The coronavirus pandemic is likely to have complicated that rollout. Amazon’s vice president of robotics, Brad Porter, noted back in May that “my Prime Air drones and robotics group has become an R&D lab for COVID innovation.” (Porter left Amazon in August to join a startup called Scale AI.)

In response to an emailed inquiry from GeekWire, Amazon said it’s making great strides and is continuing to partner closely with the FAA on safety issues, relying on innovations that include advanced sense-and-avoid and autonomy systems as well as a safety shroud that doubles as the drone’s wings.

Update for 3:35 p.m. PT Dec. 28: OneSky, a Pennsylvania-based data analytics company that’s been participating in the FAA’s Remote ID process and other drone pilot programs, emailed this statement from its CEO, Bob Hammett:

“Today marks an important milestone for the drone and advanced air mobility industry. The FAA has done a tremendous job pulling together a Remote ID Cohort, drafting an initial set of rules, accepting public feedback, and now ultimately initiating a proposed Remote ID rule.

“While we are excited about the release of the Remote ID rule, we do believe the current regulation could potentially limit the acceleration of advanced drone services. By only mandating broadcast technology — as opposed to a broadcast and network capability implementation — the rule focuses almost entirely on the safety case, rather than safety and efficiency, scalability, airspace accessibility. We will need to continue to evolve the rule in order to move towards advanced operations, including Beyond Visual Line of Sight (BVLOS) operations — which is what will ultimately scale the drone economy.”

Update for 4:10 p.m. PT Dec. 28: Brian Wynne, the president and CEO of the Association for Unmanned Vehicle Systems International, has weighed in as well:

“AUVSI welcomes the progress made with the delivery of these final rules. Remote ID will enable more complex UAS operations, which will have additional untold benefits for American society. Operations over people, and at night, are important steps towards enabling integration of drones into our national airspace. We look forward to reviewing these rules and working with the FAA on implementation.”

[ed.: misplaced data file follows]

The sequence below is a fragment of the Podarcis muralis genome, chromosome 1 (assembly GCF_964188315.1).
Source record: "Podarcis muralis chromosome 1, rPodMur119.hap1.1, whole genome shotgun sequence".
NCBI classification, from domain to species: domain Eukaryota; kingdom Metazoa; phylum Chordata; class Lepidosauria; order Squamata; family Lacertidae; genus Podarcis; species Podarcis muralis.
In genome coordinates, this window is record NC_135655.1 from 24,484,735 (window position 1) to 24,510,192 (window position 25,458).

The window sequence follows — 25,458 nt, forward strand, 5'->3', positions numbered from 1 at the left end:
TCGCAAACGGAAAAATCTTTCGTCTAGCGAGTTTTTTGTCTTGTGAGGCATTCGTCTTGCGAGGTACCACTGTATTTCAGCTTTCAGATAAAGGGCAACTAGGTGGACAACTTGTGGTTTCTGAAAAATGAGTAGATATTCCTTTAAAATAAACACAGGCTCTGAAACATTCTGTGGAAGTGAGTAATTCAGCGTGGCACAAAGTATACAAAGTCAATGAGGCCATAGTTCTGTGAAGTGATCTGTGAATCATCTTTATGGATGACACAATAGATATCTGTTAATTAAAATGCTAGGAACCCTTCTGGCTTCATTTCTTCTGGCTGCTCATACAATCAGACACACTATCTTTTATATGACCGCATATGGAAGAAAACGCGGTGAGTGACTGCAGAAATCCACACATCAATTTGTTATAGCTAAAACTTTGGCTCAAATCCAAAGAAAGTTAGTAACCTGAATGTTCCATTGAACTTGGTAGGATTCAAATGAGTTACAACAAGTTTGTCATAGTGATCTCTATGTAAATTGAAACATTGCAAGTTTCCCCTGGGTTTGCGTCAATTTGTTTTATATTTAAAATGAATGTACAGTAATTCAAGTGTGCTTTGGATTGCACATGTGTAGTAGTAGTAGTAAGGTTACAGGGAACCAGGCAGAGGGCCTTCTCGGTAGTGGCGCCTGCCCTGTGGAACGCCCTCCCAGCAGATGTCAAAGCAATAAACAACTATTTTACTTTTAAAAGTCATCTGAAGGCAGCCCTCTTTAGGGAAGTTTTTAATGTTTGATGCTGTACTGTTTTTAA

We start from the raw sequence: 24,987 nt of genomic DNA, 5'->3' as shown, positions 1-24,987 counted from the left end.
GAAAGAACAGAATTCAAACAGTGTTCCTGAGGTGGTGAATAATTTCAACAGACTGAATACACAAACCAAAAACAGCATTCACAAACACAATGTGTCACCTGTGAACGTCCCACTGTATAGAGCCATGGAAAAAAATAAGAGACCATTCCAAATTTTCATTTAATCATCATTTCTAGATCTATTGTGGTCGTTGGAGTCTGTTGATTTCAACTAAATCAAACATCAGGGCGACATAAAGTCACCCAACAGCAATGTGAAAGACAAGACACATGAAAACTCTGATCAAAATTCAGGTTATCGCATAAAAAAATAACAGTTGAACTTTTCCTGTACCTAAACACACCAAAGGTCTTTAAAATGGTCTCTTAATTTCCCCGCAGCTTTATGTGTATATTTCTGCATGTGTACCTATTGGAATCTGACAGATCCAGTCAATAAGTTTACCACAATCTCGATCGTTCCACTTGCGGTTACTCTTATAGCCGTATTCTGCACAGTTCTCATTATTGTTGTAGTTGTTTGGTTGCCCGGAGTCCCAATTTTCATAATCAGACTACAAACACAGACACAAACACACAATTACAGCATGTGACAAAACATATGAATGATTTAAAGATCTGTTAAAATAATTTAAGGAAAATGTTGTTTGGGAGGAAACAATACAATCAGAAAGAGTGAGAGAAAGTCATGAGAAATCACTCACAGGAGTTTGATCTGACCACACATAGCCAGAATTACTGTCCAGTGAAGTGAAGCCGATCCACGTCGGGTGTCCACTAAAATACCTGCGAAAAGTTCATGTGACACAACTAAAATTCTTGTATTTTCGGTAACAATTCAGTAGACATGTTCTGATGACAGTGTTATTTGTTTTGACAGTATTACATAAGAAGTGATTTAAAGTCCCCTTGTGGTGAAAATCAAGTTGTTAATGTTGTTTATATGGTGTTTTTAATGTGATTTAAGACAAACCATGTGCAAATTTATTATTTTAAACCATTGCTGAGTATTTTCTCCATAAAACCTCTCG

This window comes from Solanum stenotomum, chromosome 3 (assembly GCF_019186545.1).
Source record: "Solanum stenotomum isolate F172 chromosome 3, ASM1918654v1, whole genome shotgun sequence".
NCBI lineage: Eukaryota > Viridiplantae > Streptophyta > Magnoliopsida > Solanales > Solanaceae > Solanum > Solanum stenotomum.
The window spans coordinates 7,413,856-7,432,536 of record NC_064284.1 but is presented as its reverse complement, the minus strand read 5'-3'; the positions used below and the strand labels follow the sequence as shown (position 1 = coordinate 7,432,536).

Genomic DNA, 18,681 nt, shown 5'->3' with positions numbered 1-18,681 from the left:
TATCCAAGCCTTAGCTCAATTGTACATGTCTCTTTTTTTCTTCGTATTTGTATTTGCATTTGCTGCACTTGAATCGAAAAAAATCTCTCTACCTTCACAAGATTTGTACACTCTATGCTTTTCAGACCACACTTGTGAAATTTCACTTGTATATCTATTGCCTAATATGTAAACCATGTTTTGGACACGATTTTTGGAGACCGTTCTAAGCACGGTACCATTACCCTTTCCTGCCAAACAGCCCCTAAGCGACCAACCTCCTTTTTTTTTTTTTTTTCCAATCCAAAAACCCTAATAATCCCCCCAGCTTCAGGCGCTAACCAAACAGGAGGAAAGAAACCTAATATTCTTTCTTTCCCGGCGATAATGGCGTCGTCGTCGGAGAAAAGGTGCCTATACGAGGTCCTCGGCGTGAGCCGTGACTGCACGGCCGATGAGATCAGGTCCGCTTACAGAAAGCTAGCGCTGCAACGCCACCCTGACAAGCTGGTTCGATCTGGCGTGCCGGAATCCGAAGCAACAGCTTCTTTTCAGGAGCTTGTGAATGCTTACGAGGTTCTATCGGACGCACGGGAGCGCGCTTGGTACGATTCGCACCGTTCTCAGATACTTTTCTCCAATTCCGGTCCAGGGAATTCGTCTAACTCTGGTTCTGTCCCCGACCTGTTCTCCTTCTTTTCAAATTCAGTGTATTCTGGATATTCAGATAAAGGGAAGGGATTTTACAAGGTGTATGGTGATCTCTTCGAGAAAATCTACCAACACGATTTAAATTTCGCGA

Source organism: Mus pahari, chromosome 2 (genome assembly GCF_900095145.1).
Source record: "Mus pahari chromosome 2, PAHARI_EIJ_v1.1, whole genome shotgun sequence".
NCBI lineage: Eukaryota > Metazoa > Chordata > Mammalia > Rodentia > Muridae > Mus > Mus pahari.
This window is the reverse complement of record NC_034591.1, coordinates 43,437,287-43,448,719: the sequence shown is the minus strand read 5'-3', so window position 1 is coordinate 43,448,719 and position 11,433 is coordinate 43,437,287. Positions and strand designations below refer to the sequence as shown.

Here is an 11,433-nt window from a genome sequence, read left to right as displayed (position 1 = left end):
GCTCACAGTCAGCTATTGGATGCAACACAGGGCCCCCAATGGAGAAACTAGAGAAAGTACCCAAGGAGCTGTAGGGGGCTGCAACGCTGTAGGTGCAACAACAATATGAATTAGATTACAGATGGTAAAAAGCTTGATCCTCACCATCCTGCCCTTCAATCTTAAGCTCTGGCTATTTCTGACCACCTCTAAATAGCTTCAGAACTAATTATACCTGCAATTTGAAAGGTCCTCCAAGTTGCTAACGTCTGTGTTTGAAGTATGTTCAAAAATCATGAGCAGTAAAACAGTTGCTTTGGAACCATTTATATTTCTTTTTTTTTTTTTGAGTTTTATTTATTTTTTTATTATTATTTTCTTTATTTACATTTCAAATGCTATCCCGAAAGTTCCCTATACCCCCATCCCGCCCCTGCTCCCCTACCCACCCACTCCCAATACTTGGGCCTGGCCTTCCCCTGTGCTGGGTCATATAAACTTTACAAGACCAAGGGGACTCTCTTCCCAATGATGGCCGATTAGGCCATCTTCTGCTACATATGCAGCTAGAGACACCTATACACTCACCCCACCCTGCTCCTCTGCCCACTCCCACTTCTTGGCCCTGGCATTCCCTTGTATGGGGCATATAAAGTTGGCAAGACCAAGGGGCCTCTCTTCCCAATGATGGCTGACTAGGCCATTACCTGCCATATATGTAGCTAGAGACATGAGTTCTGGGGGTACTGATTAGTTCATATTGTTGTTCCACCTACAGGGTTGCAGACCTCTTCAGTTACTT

Update for 5:15 p.m. PT Dec. 28: The Small UAV Coalition commended the FAA for publishing the rules before the end of the year, but gave the rules themselves a mixed review. (UAV stands for “unmanned aerial vehicles,” while UAS stands for “unmanned aircraft systems.”)

In an emailed statement, the coalition said the FAA’s decision to pass up network technology for Remote ID “runs counter to an industry synonymous with innovation and progress.” It also said the methodology used for assessing the risks associated with having drones fly over people “remains unduly restrictive,” but it commended the FAA for setting up a new category for drones with airworthiness certificates.

The coalition said it “looks forward to continuing to work with the FAA in implementing these rules and in exploring future amendments, as well as to work together to enable routine expanded operations, such as beyond visual line of sight (BVLOS), that are critical to fully realizing the promise of UAS technology to deliver innumerable economic and societal benefits, and to ensure the United States remains a world leader in UAS technology.”

Update for 2:50 p.m. PT Dec. 31: Alphabet’s drone subsidiary, Wing, has weighed in with its own concerns about leaving network-based Remote ID technology out of the rules and relying exclusively on broadcast technology. “This approach creates barriers to compliance and will have unintended negative privacy impacts for businesses and consumers,” the company said in a statement. “Over the next 18 months, we urge the FAA to expand the pathways by which an operator can comply with the FAA’s remote ID requirements, enabling compliance through broadcast or network technologies.”